Where the Playseat Challenge is that it’s foldable, taking up almost no space. As I said earlier, its design is similar to that of a folding chair but much more solid and stable. It only takes a few seconds to fold and unfold, making it easy to store in a cupboard or behind a cabinet.

Bear in mind that this cockpit is not intended for prominent people. The maximum weight supported is 122 kg, and the height is 2.2 m. If you exceed these two limits, I advise you to look for another cockpit.

The steering wheel/base support is a wide plate, accommodating many sim-racing peripherals such as the Logitech G29, G920, Fanatec CSL ( à discover right here), etc. As for the crankset, it’s the same, with a fastening system with a stopper. It’s basic, but it does the job.

Playseat Challenge cockpit test and review

Sensation in play

The Dutch brand targets a beginner audience with the Challenge, and this translates into a rather basic in-game feel. Even if you can adjust the seat, it’s still limited, impacting your driving style. For example, you won’t be able to have an F1-style driving position, as the cockpit doesn’t allow it.

Also, when using the Playseat Challenge, I noticed a certain instability during my sim-racing sessions. The “anchoring” points are limited to just two tubes below you, and that’s not precisely top-notch in terms of stability. If you ride hard enough, you’ll feel the whole chassis moving, giving you a feeling of insecurity.

But considering its price of €230, it’s a problem that’s easily forgiven. And I’m telling you, you won’t find a better one on the market for this price.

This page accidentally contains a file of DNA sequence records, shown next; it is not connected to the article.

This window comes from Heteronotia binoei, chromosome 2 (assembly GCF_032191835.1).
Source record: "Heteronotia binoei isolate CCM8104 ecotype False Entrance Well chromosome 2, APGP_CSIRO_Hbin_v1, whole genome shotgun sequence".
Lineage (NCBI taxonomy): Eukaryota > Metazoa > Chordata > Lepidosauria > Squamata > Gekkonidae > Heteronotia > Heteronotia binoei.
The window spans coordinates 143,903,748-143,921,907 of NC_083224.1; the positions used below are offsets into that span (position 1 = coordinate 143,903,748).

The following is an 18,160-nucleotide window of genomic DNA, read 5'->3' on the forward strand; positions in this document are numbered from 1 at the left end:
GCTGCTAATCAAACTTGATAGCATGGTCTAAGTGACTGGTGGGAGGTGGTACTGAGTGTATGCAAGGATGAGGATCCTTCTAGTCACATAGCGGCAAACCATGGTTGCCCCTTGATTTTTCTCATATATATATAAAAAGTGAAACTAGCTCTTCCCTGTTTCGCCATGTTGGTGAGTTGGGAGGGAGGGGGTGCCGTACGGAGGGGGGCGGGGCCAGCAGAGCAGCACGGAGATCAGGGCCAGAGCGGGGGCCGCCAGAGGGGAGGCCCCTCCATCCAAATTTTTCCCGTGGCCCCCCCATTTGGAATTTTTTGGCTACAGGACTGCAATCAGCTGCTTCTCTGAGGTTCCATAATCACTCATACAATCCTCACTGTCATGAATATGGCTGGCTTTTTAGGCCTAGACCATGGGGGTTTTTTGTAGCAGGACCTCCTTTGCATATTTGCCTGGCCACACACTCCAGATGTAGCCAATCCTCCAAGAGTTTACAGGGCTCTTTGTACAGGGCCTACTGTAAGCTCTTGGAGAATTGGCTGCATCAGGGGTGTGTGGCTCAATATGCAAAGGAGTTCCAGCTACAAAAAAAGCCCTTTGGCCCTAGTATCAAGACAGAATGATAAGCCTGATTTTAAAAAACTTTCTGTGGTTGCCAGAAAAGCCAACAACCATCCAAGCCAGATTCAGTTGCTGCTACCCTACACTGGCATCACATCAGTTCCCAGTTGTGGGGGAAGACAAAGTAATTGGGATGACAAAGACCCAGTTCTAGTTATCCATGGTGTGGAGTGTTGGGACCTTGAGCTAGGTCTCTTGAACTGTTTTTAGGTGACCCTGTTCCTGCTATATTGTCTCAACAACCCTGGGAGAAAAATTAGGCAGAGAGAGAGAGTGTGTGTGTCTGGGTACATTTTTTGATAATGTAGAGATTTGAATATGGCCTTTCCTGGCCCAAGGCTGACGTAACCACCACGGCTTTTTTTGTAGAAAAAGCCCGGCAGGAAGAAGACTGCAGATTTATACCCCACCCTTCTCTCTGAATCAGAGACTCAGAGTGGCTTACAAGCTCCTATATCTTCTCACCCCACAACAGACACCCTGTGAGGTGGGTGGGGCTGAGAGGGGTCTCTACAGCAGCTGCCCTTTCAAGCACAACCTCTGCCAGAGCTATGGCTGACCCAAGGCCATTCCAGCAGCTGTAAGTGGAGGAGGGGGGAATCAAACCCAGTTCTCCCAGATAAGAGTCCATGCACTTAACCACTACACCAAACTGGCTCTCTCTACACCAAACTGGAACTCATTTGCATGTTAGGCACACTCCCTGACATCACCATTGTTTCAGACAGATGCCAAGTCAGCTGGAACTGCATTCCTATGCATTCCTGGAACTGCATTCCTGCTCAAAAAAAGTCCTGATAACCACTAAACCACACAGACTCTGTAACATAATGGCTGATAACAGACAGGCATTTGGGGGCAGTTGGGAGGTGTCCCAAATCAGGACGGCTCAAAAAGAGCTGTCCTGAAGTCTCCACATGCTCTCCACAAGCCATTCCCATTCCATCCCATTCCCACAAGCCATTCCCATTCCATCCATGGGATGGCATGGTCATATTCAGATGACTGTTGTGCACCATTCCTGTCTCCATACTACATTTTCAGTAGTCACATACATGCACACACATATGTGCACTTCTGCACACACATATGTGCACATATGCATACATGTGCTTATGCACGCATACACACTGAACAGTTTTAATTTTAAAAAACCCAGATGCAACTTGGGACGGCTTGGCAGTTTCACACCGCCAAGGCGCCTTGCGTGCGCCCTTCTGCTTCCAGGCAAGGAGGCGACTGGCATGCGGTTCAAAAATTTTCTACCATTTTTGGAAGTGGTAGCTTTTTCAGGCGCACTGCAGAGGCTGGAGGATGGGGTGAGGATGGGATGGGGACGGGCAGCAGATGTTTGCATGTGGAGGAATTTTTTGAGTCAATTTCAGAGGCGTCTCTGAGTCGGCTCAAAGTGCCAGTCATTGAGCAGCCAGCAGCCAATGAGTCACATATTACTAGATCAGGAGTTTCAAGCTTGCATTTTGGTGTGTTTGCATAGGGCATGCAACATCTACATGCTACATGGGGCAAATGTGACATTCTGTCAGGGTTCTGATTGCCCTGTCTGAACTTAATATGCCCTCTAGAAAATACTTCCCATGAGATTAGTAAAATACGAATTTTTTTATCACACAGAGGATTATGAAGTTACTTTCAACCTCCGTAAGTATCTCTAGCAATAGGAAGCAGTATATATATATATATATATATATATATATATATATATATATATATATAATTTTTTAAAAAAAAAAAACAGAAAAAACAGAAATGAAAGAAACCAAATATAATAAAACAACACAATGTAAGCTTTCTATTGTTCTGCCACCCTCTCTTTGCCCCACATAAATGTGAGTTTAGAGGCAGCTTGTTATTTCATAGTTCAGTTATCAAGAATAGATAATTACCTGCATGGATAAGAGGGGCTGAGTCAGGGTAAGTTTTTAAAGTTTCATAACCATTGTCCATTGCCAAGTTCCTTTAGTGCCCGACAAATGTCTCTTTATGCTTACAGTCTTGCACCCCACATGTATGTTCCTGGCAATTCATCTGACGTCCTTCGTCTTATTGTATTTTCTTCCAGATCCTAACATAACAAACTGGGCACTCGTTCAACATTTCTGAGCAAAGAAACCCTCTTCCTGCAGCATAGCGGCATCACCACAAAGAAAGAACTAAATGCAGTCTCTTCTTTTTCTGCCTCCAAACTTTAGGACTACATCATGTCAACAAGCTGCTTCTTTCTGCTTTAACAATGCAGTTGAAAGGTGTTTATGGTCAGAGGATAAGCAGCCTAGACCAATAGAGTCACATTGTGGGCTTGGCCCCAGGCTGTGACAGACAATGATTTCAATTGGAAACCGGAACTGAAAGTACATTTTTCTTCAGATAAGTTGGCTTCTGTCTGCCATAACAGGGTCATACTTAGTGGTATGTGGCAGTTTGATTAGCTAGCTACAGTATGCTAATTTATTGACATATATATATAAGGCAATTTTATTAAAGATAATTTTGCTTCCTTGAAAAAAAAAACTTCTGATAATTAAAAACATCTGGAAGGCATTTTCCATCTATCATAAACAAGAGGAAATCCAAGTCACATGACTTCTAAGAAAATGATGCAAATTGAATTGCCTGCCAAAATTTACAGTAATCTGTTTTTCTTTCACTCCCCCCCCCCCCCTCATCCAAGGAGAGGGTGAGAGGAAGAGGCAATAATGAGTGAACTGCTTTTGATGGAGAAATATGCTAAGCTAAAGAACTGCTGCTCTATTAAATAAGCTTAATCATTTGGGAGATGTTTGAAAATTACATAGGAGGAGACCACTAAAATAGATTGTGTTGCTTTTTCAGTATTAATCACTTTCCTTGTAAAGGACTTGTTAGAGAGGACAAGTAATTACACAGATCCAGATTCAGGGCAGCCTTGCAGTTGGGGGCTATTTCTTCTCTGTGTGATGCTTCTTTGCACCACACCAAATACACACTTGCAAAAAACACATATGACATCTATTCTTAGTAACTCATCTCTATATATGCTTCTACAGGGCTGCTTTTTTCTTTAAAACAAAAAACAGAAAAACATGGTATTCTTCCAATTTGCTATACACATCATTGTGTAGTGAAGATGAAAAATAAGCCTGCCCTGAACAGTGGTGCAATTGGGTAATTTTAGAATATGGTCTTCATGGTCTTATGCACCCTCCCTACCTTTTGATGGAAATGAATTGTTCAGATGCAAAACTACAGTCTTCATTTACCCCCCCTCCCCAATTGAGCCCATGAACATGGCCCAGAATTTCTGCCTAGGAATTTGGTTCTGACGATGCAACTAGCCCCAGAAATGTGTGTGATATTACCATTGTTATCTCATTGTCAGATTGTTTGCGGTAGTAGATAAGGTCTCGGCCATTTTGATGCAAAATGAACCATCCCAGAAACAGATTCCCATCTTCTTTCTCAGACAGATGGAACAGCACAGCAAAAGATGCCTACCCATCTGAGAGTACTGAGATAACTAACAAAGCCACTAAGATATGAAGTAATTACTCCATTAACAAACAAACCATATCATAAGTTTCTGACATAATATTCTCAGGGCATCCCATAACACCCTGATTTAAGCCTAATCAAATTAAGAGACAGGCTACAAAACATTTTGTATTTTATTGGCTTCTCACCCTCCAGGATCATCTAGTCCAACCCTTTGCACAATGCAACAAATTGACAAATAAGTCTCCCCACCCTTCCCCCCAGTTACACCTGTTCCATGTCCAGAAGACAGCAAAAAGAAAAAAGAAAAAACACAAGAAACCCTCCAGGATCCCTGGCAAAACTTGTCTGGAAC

Attaching peripherals is convenient and quick, thanks to the plate in front of you. The driving position is good, with a shoulder-height steering wheel. I feel comfortable in it, but for sim-racing sessions that aren’t long. If you’re doing a lot of running for hours on end, expect to feel some discomfort after a while. But I repeat, the Playseat Challenge is designed for beginners, not initiates and sim-race pros.


Playseat This cockpit is compatible with practically all sim-racing peripherals available on the market, including those from Fanatec, Thrustmaster, or Logitech. However, this compatibility instead focuses on entry-level products, which makes sense. You won’t buy a cockpit for less than €250 to put in products that cost more than €2,000. It just doesn’t make sense.

For small budgets and beginners, the Playseat Challenge is the perfect choice regarding quality, sturdiness, and compatibility with peripherals and platforms.

Value for money

Playseat is the leading manufacturer of cockpits, and quality is often the order of the day with its products. For its price, Visit Challenge is a good cockpit that will delight many players wishing to embark on a sim-racing adventure.

The structure is metal, basic, but also quite solid. The material used for the backrest is of good quality, relatively so, although I don’t think it will last long with daily use. But for €230, you can’t ask too much either, can you?

My verdict

I am convinced that the Playseat Challenge will find takers, especially among sim-racing beginners and even among pros, but only as a secondary cockpit, like for two-up games.

Between selling price, ease of use, and wide accommodation of sim-racing peripherals, the Playseat Challenge remains an excellent product for its range and target audience. What’s more, this cockpit is available on the manufacturer’s store and on Amazon, which is a big plus for me.

In any case, I’d recommend this cockpit if you’d like to try sim-racing as a pilot, amateur or beginner. If not, you can discover the four best cockpits for Sim Racing in 2023 by clicking here.